NEW YORK (CNN) – Occupy Wall Street protesters have been railing against corporate greed in New York for more than a month. Now, one protester wants to trademark the name.
"If it's trademarkable, someone's going to trademark it, and why not me?" asked protester Robert Maresca.
Maresca is attempting to trademark his T-shirts in hopes of getting his message out and in order to support the Occupy Wall Street protests.
"I made these T-shirts, just a few on the first day, and then I made about 20 on the second day," Maresca said. "Then I realized it's not very good to smell these fumes, so then I decided that I should get in touch with a silk-screener."
Amazon is full of merchandise with the "Occupy" slogan. An e-bay search for "Occupy Wall Street" brings up nearly 5,000 results.
"One would argue, on the one hand, that it's just common words," said trademark attorney, Richard Roth. "It's in the public domain, it's just descriptive, but it does have a little ring to it that may very well pass muster with the trademark office."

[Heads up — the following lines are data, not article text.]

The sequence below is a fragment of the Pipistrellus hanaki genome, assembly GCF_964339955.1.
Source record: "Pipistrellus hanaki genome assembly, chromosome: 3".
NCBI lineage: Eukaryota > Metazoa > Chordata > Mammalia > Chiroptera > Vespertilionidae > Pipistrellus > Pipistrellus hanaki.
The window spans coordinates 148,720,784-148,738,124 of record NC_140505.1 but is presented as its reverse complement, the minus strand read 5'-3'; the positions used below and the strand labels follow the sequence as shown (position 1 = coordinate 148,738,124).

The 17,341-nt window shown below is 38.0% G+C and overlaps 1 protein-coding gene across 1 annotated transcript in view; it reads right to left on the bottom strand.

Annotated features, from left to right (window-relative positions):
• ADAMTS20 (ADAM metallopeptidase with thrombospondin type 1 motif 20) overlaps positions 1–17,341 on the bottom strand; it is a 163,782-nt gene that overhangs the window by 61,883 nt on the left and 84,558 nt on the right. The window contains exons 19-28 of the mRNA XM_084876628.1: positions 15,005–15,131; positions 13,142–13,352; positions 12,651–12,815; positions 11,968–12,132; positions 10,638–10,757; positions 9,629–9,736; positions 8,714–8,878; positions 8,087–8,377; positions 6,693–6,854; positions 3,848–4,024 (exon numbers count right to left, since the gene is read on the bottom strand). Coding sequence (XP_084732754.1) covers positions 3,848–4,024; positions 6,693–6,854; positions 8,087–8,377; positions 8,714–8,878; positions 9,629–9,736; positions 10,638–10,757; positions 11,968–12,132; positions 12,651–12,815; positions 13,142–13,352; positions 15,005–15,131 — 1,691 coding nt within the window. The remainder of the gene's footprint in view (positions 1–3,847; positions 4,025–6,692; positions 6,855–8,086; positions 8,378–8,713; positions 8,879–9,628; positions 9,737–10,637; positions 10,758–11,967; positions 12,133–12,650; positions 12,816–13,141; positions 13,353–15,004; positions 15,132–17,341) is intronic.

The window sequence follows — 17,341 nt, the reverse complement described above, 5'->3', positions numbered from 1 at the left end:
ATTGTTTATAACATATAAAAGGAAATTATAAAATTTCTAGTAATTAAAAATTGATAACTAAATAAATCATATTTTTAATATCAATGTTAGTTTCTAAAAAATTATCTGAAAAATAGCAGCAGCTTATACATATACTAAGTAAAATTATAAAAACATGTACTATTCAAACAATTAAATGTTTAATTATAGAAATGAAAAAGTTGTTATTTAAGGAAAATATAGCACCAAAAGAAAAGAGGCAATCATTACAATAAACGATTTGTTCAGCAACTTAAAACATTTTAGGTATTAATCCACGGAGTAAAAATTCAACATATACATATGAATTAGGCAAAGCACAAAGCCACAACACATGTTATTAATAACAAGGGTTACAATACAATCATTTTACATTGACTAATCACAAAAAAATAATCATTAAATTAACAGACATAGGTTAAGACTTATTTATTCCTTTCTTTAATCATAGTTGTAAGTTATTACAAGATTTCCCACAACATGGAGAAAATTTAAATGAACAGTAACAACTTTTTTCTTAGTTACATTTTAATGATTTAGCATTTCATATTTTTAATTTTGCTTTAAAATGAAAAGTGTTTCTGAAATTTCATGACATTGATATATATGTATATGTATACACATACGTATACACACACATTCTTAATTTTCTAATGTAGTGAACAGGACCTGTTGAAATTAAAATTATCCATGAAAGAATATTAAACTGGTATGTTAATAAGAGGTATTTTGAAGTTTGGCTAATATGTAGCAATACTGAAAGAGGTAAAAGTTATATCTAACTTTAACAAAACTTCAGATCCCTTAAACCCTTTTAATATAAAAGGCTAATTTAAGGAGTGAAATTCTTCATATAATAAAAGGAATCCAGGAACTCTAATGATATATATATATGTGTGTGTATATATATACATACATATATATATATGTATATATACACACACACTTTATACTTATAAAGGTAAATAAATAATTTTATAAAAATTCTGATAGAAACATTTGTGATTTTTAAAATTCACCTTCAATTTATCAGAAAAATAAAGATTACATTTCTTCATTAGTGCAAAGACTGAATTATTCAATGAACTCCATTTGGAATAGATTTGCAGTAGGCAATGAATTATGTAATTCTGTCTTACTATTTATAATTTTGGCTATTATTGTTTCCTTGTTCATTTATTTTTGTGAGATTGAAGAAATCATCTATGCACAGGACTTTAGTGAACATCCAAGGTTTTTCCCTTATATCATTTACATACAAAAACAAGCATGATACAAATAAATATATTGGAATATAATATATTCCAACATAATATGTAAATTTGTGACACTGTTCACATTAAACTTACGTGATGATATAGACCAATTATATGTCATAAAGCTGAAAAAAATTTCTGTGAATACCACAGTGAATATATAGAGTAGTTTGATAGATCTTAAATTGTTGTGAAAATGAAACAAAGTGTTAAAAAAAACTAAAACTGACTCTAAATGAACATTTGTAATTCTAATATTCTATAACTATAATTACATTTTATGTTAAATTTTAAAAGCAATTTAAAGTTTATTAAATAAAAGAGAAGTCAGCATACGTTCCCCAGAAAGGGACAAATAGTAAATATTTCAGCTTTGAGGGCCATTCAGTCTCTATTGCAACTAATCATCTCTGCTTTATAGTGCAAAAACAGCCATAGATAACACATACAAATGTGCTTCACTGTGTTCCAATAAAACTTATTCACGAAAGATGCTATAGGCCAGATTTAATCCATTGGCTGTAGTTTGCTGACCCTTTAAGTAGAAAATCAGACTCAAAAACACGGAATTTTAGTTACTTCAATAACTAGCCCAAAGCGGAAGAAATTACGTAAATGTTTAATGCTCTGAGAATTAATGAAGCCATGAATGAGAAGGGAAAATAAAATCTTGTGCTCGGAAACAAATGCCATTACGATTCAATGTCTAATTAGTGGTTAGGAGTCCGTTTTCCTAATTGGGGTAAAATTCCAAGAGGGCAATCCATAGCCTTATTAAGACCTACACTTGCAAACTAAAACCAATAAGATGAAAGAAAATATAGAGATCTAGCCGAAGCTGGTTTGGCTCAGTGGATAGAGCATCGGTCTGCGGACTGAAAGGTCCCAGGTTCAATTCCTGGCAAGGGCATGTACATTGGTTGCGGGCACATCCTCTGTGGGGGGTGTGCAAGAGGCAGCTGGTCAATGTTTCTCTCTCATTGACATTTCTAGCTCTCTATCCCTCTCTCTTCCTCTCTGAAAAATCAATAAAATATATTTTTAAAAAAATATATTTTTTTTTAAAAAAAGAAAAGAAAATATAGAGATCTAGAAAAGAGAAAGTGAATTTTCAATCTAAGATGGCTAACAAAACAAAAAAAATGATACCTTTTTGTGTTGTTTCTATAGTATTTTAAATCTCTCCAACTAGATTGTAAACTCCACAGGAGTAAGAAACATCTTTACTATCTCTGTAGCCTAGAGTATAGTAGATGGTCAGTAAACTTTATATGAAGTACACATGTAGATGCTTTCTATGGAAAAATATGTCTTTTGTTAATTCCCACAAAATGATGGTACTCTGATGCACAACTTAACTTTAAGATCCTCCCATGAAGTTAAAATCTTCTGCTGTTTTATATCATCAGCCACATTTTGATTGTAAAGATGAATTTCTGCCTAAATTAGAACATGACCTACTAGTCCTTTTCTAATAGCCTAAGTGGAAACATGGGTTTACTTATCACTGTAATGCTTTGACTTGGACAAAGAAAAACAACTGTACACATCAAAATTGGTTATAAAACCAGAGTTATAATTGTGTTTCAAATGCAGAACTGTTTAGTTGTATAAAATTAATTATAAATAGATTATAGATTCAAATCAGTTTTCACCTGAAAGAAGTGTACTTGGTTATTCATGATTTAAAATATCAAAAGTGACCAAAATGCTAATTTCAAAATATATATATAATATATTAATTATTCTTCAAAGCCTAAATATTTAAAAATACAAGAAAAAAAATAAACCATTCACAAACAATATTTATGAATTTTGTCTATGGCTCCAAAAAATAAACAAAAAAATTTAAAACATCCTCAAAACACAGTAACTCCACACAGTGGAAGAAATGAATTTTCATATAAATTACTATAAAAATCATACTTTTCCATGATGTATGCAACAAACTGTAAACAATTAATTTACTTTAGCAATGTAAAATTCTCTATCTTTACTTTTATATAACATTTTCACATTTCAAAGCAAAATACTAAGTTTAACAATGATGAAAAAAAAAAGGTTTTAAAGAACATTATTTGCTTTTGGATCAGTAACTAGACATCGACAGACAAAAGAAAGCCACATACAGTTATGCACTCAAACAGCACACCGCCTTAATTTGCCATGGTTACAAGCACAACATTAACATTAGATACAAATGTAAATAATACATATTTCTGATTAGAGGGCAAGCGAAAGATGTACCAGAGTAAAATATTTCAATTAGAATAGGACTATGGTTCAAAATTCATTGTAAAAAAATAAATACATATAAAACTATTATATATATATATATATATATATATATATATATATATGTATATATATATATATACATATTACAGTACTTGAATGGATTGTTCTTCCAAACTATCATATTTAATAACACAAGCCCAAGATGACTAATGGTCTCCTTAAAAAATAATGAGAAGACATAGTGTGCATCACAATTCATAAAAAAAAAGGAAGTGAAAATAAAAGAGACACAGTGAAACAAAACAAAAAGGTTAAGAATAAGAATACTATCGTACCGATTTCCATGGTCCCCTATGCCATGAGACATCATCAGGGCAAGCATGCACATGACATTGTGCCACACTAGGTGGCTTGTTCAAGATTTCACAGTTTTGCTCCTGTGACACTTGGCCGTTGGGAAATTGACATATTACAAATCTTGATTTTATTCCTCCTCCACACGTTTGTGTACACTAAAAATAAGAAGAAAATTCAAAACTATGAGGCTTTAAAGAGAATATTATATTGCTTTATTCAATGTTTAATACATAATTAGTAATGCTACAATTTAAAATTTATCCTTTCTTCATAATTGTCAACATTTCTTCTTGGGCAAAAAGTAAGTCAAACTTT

At Zuccotti Park, there's overwhelming sentiments against owning the "Occupy Wall Street" trademark.
"I think it's something that belongs to the people, and it's unnecessary to trademark it," said a protester.
"It's a bit hypocritical, and you know, it kind of counteracts why we're here," said another protester.
Maresca insists he does not want to profit from it and promises to funnel the money back to the movement.
"I'm not going to say I had this big giant business plan in my head, all I knew is I was getting sick off of smelling fumes," Maresca said.
Maresca says if he is awarded the trademark, he does not mind selling it to "Occupy Wall Street" for $1.